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Battery Size vs EPA Rating(s)

TomServo

Active Member
Apr 10, 2014
1,595
1,046
Belleville IL
I'm a bit confused and hope you folks can set me straight. My 2020 LR AWD Y (built on July 12th, 2020) came with an EPA rating of 316 miles. I was told the battery size was either 75 kW or 77 kW with 72.5 kW available to use. Many YouTube videos seem to confirm the 72.5 number.

Then in Sept we supposedly received a SW update that increased our range to 326 miles. I never saw ANY increase, so I'm beginning to think not.

Then recently the Y's battery was increased in size to about 82 kW. That's 5 or 7 kW MORE than the original battery yet the EPA rating stayed the same 326 miles. Wouldn't a 5 or 7 kW increase be worth about 15+ miles of range?

So my questions are:

1. How big is the battery in my Y 75 or 77 kW
2. Did my Y get an increase to 326 miles
3. How come the newer Y's still have the 326-mile rating

Confused in fly-over county.
 
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JBABDB

Member
Jun 22, 2021
13
21
Riverside
I got my Y 3 weeks ago. I was curious about this too after I saw bearded Tesla guy posting the increased battery size. I wonder if they’ll release a range increase SW update…?
 

RichBrowne

Member
Apr 18, 2021
57
106
Caifornia
I got my Y 3 weeks ago. I was curious about this too after I saw bearded Tesla guy posting the increased battery size. I wonder if they’ll release a range increase SW update…?
I have a May build LR Y. My TeslaFi battery degradation report has been consistently showing a low range of 324 miles to a high range of 331. My current report at 5100 miles lists a 331 mile range (real world range is 81% of rated miles (EPA numbers) or 270 miles). I consistently beat the arrival % range on the navigation system by 2%. This is at freeway speeds on Interstate 5 in California (which, because of traffic flow, averaged 68 mph, my max speed was 82)(altitude Gain 6696.4 ft / Loss -7333.6 ft Total -637.2 ft)
I logged 800 miles this weekend. I am having no mileage issues and am very pleased with the results. I don't care what size the battery is - I'm hitting all the projected numbers. I'm happy to post screen captures so you can understand these are real, not internet chat, numbers. Oh, the central valley was a toasty 105 and yes I used the air conditioner set to 72 and a fan setting of 1 to 2 - not on recirculation either.
 
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AlanSubie4Life

Efficiency Obsessed Member
Oct 22, 2018
10,849
13,581
San Diego
1. How big is the battery in my Y 75 or 77 kW
2. Did my Y get an increase to 326 miles
3. How come the newer Y's still have the 326-mile rating
1) 77.8kWh when new, was the point where degradation showed. And your car was likely around this value when new. Repeatedly verified with SMT (77.8kWh) and discharge methods, which show the expected 0.99*0.955*77.8kWh = ~73.6kWh on the trip meter.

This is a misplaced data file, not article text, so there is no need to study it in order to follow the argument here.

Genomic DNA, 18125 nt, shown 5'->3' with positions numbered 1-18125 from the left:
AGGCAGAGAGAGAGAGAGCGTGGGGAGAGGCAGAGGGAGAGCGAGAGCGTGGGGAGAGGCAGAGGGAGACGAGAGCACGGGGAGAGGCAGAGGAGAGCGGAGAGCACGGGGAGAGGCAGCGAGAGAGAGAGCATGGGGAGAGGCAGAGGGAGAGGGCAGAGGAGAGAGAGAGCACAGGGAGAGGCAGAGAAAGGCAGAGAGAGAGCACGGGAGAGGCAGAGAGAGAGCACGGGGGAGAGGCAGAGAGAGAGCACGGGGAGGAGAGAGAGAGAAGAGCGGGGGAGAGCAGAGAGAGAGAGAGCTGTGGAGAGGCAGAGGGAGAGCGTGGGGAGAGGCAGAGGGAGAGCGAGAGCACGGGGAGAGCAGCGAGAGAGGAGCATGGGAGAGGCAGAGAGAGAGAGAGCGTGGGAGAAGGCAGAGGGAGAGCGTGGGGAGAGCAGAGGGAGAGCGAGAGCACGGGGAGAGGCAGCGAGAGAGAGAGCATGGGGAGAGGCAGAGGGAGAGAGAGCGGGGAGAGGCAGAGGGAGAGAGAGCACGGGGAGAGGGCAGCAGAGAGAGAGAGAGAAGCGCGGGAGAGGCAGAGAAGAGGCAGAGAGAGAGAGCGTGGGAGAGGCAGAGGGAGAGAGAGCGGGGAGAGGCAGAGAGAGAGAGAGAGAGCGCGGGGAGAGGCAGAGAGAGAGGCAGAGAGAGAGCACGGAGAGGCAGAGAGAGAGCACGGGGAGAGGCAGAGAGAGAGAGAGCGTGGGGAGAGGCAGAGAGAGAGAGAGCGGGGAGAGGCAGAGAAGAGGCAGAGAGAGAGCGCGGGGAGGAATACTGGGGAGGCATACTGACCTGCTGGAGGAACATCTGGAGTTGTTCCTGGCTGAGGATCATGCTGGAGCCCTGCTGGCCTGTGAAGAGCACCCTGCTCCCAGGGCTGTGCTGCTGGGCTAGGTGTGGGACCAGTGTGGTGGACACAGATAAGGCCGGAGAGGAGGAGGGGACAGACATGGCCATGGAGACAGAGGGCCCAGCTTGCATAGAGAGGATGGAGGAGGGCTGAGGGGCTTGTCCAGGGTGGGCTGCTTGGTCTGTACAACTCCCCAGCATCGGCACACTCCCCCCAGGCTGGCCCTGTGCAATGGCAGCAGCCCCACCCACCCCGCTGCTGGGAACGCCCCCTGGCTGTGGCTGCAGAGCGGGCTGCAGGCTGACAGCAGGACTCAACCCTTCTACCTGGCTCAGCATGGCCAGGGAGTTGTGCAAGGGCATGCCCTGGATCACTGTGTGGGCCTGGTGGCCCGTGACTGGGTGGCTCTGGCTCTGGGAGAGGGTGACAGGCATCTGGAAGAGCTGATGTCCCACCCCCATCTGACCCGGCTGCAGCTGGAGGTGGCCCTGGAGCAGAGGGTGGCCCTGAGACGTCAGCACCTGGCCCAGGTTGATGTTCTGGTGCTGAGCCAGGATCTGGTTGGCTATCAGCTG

The battery capacity is not an unknown and there is no ambiguity.

2) Almost certainly got an efficiency boost. Was not an increase in energy. The range change was due to a change in constant so whether you see that or not does not matter, makes no difference (though knowing your actual constant is important). My guess is you got the range increase actually, but don’t follow the details closely for Model Y.

3) Because Tesla is not using the entire 82.1kWh, and also they are possibly hiding even higher range by keeping the degradation threshold artificially low. I think actually the new vehicles show 331 miles at a full charge at the absolute max (showing they have picked a higher threshold than your vehicle’s, but it could probably be higher still). See reports from recent vehicles here. This is a complicated topic (due to the gymnastics Tesla does with rated range and degradation) but the short answer is that the new vehicles have higher rated range AND higher real-world range.
 

AlanSubie4Life

Efficiency Obsessed Member
Oct 22, 2018
10,849
13,581
San Diego
My current report at 5100 miles lists a 331 mile range
Yes this is what others have reported with this battery. Corresponds to a capacity of at least 79kWh (it could be higher, but 79kWh is the nominal full pack value where you will start to see range decrease, notwithstanding future constant adjustments from TeslaFi).
 
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TomServo

Active Member
Apr 10, 2014
1,595
1,046
Belleville IL
I’m also wondering that same. Have you been able to find an answer to the question?

1) 77.8kWh when new, was the point where degradation showed. And your car was likely around this value when new. Repeatedly verified with SMT (77.8kWh) and discharge methods, which show the expected 0.99*0.955*77.8kWh = ~73.6kWh on the trip meter.

The battery capacity is not an unknown and there is no ambiguity.

2) Almost certainly got an efficiency boost. Was not an increase in energy. The range change was due to a change in constant so whether you see that or not does not matter, makes no difference (though knowing your actual constant is important). My guess is you got the range increase actually, but don’t follow the details closely for Model Y.

3) Because Tesla is not using the entire 82.1kWh, and also they are possibly hiding even higher range by keeping the degradation threshold artificially low. I think actually the new vehicles show 331 miles at a full charge at the absolute max (showing they have picked a higher threshold than your vehicle’s, but it could probably be higher still). See reports from recent vehicles here. This is a complicated topic (due to the gymnastics Tesla does with rated range and degradation) but the short answer is that the new vehicles have higher rated range AND higher real-world range.
That's exactly what I was looking for, I have saved this for future reference. Thank you.
 

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